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An afternoon encounter with Jonathan Miller

10 January, 2020 — By John Gulliver

Jonathan Miller

I RANG Alan Bennett a few days after the death of Jonathan Miller and before I could really get into the conversation he told me that he did not “do tributes”, meaning, as he had guessed, that if I were seeking one for Mr Miller I was wasting my time.

He was, as usual, very polite and is whenever we meet and chat in the street.

But on this occasion he had made it clear that he could not, perhaps would not, pen a few words as a tribute.

I was slightly taken aback as I had expected a slightly more curious reaction to my call. That is, until I read Alan Bennett’s annually published diary in the current edition of the London Review of Books where he makes his frosty views of Mr Miller quite clear. He sums it up, perhaps, by writing: “It was always difficult to tell Jonathan anything, only to remind him of it…” Alan Bennett and Jonathan Miller must have never got on from the very first time they and Peter Cook worked together on the stage and TV. All a great pity.

I had several long conversa­tions with Jonathan Miller over the years, perhaps the first was when he found himself – in the audience – debating with the then Chief Rabbi Jonathan Sacks at a Jewish Book Festival as to what is and who is a Jew? Jonathan insisted that at the most he was what could be called a “cultural Jew”and after the lively debate ended a crowd soon gathered around Jonathan who was arguing fiercely with the Chief Rabbi.

Alan Bennett

I joined in, and could see what Jonathan was driving at. He wasn’t observant naturally as an atheist but he had certain characteristics that marked him out as the Jew he could not deny he was. He settled for describing himself as a “cultural Jew” and the crowd clearly enjoyed the whole verbal contest. He might have been at home recently at a meeting on Jewish rebels held by the leftish Jewish organisation, Meretz, held in West Hampstead where a large crowd of “cultural Jews” met to hear the writer Lawrence Joffe, a Kentish Towner.

Some years ago Jonathan came to the New Journal office and during our chat I discussed with him some paintings on the wall but he made it clear that he was a great follower of “construc­tivism” in art, and as I knew little about this genre I withdrew.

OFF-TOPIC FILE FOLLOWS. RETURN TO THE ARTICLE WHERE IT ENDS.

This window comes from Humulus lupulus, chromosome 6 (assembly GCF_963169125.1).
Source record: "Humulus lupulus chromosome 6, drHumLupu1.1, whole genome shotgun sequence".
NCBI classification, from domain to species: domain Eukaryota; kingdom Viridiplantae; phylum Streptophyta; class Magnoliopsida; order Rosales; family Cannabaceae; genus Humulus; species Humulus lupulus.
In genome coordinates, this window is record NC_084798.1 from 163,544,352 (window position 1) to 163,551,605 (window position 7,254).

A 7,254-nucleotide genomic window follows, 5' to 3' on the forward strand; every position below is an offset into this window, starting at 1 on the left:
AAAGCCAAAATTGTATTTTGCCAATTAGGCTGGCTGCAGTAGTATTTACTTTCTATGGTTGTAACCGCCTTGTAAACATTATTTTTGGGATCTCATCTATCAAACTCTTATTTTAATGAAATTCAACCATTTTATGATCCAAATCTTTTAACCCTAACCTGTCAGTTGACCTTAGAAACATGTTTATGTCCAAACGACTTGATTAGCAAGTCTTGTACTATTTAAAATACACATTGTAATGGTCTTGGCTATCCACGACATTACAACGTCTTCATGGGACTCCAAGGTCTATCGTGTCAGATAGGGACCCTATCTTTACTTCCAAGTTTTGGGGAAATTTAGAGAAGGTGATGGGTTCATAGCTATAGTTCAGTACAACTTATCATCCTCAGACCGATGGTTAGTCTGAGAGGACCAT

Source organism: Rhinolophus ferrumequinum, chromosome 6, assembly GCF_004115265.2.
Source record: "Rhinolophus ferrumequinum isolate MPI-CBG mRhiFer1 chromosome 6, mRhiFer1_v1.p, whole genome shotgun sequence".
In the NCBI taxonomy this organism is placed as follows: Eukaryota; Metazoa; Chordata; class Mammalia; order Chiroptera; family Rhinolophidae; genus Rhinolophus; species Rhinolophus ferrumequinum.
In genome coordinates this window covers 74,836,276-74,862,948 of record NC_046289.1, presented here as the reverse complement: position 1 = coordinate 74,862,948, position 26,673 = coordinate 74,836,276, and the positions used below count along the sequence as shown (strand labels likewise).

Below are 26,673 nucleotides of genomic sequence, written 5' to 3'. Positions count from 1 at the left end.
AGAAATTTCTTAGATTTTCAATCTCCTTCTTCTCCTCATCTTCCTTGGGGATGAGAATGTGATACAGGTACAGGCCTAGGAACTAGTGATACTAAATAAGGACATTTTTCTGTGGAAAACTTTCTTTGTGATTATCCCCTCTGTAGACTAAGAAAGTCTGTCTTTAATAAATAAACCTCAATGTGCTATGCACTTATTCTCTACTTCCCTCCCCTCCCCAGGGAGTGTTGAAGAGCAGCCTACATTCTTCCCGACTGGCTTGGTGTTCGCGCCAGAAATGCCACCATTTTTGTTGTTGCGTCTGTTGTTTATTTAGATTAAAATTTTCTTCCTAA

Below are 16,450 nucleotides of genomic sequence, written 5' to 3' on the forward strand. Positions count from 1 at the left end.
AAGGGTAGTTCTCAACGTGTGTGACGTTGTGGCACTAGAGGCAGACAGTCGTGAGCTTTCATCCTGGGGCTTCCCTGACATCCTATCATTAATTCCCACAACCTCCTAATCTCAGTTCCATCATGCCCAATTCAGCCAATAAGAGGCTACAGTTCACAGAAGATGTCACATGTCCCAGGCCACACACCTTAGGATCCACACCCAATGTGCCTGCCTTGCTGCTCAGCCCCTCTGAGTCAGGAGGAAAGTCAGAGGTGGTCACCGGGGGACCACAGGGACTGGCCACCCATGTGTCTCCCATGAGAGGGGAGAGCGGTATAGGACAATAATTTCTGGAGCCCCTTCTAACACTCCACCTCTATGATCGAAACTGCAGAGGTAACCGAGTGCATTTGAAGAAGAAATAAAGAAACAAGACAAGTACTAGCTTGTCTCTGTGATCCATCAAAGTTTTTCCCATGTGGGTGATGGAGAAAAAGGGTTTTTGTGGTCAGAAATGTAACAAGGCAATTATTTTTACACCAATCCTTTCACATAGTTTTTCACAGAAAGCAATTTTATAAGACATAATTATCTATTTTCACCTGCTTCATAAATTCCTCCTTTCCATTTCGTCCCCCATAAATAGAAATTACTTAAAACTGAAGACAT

Finally, and here I come to a confessional moment, I had returned to the office a few days after the death of my brother, Jeffrey, a “Mr Chips” at Holloway Boys School in the 70s and 80s, and I was terribly distraught.

Jeffrey had sunk into a coma after a short illness in hospital and as Jonathan was a qualified neurologist I thought what better thing than to see him so he could shed some light on my brother’s coma in general terms.

I wanted to know Jonathan’s views on the meaning of consciousness and whether Jeffrey may have been able to hear me when I stood by his bed and talked to him about the family though he had shown no signs of hearing me.

Off I went to Jonathan’s home, half a mile from the office, in Gloucester Crescent, Camden Town, and, I admit I was still in a distraught state, knocked on the door where I had been before.

He opened it quite quickly and – God knows how distraught I must have looked! – I told him what was on my mind. It was all very profound stuff, looking back, because I was asking him about the meaning of consciousness which I believe science has not yet unravelled. His eyes widened when he saw me and he very coldly, but not sharply, told me he could not help me.

It was an unhappy episode and one for which I was responsible, certainly not Jonathan, but I left feeling a little hurt and baffled.

Perhaps Jonathan found some relationships difficult, I don’t know. But whatever happened that afternoon, I thought of it after I had rung Alan Bennett.


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